(Amaryllidaceae). Proc. Balkan Bot. Congr. 28:205–210 Sneath, P.H.A. Sokal, R.R. 1973 Numerical taxonomy. W.H. Freeman, San Francisco, CA Stern, F.C. 1956 Snowdrops and snowflakes. Roy. Hort. Soc., London, UK Stjepanović-Veseličić, L. 1975 Fam. Amaryllidaceae
Filip Jovanović, Dragica Obratov-Petković, Ivana Bjedov, Ivana Živanović, Sonja Braunović, Tatjana Ćirković-Mitrović, and Gordana Tomović
S. Pereira-Lorenzo, J. Fernández-López, and J. Moreno-González
Two-hundred and ninety-five trees sampled from seventy-five local chestnut (Castanea sativa Mill.) cultivars in northwestern Spain, which had been previously studied morphologically, were further analyzed for five isoenzyme systems, encoded by seven loci. Objectives of this study were to 1) describe the intracultivar and intercultivar variability by isoenzyme analysis and to compare it with the morphological variation and 2) establish a classification of the cultivars and to discuss its relation to the morphological classification. Variability within and among cultivars was detected, confirming the previous morphological results. The level of the observed heterozygosity in this Spanish population was higher than expected and also higher than that found in other European populations. Because of the great diversity discovered, this material seems to be worthy for introducing and maintaining in a germplasm bank. Nineteen main clusters were identified for the twenty-three most widely distributed cultivars. On the average, 61% of the trees belonging to a specific cultivar was included in the same cluster. The remaining 39% was scattered in other clusters, which indicates intracultivar variability. Therefore there is opportunity for selection within cultivars. Two clusters included three important cultivars each. This suggests possible synonymies. No correlation between morphological traits and the isoenzymic alleles was detected. The isoenzyme technique identified a higher number of cultivars increasing the information obtained with morphological traits. Correlations between the frequency of some of the alleles and the altitude and other environmental variables suggest that selection of the best adapted genotypes has occurred.
Pedro Revilla and W.F. Tracy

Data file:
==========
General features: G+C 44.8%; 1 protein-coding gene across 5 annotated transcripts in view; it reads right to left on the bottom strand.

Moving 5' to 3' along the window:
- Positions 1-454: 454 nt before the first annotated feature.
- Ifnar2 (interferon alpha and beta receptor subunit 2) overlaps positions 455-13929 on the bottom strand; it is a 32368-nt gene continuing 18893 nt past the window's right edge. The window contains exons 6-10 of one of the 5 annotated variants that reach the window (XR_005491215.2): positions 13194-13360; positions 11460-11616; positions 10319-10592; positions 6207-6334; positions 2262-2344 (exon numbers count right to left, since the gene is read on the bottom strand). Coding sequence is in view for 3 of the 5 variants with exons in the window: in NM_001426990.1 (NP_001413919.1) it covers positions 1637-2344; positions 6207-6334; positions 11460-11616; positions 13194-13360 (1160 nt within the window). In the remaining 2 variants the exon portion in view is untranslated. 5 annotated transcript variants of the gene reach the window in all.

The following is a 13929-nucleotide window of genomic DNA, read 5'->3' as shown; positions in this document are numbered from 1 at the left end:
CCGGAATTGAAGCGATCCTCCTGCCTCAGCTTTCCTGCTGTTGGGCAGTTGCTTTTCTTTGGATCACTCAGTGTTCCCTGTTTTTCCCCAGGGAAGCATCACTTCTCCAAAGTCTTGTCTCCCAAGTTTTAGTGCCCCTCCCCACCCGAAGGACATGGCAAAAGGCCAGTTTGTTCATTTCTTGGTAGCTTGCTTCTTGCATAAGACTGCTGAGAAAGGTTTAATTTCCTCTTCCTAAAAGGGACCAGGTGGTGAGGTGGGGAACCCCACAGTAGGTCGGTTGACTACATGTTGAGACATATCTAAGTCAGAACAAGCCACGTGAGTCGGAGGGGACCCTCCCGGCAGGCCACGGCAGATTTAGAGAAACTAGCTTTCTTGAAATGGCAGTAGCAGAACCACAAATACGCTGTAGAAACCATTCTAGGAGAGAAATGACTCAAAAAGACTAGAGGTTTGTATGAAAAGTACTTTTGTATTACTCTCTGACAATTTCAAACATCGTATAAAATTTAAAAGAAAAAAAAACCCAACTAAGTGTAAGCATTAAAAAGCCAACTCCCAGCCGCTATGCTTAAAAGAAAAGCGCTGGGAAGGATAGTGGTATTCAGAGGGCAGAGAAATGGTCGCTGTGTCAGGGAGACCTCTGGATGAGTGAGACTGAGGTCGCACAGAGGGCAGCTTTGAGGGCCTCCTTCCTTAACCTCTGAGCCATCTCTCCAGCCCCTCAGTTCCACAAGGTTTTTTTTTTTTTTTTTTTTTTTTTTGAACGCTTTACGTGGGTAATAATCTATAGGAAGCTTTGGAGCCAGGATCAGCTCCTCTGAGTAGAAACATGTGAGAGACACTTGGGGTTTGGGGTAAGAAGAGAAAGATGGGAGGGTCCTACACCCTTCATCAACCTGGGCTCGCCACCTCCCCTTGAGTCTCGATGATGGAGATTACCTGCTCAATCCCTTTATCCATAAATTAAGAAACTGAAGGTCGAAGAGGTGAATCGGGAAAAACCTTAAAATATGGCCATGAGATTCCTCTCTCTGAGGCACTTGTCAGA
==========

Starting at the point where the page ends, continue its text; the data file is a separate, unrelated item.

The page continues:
Sweet corn is one of the most important vegetable crops in the United States, however the morphology and phylogeny of open-pollinated sweet corn cultivars has not been studied. Fifty eight open-pollinated sweet corn cultivars were characterized with thirty-four descriptors to provide information for breeders interested in broadening the genetic base of sweet corn. Principal component analysis and cluster analysis were performed to classify sweet corn cultivars based on morphology. Also, relationships among morphological variables in this set of cultivars were determined. The general ordination of cultivars followed an axis representing earliness, and plant, leaf, and tassel size, while ear and kernel attributes were less variable. The morphological variability among all of the widely used sweet corn cultivars, except `Country Gentleman', was not greater than the variability found among the `Golden Bantam' strains. Based on morphology, 52 of the cultivars could be considered as one race, which we propose be called `Northeastern Sweets'. These may be a subset of the race `Northern Flint'. Five of the remaining cultivars are from the north-central or southwestern United States and may represent races from those areas. The sixth cultivar is `Country Gentleman', a commercially important sweet corn cultivar. Due to the importance of `Country Gentleman' and the introgression of nonsweet germplasm into modern sweet corn, we believe that sweet corn should be defined based on its use as a vegetable and on the presence of one or more genes that increase sugar levels in the endosperm.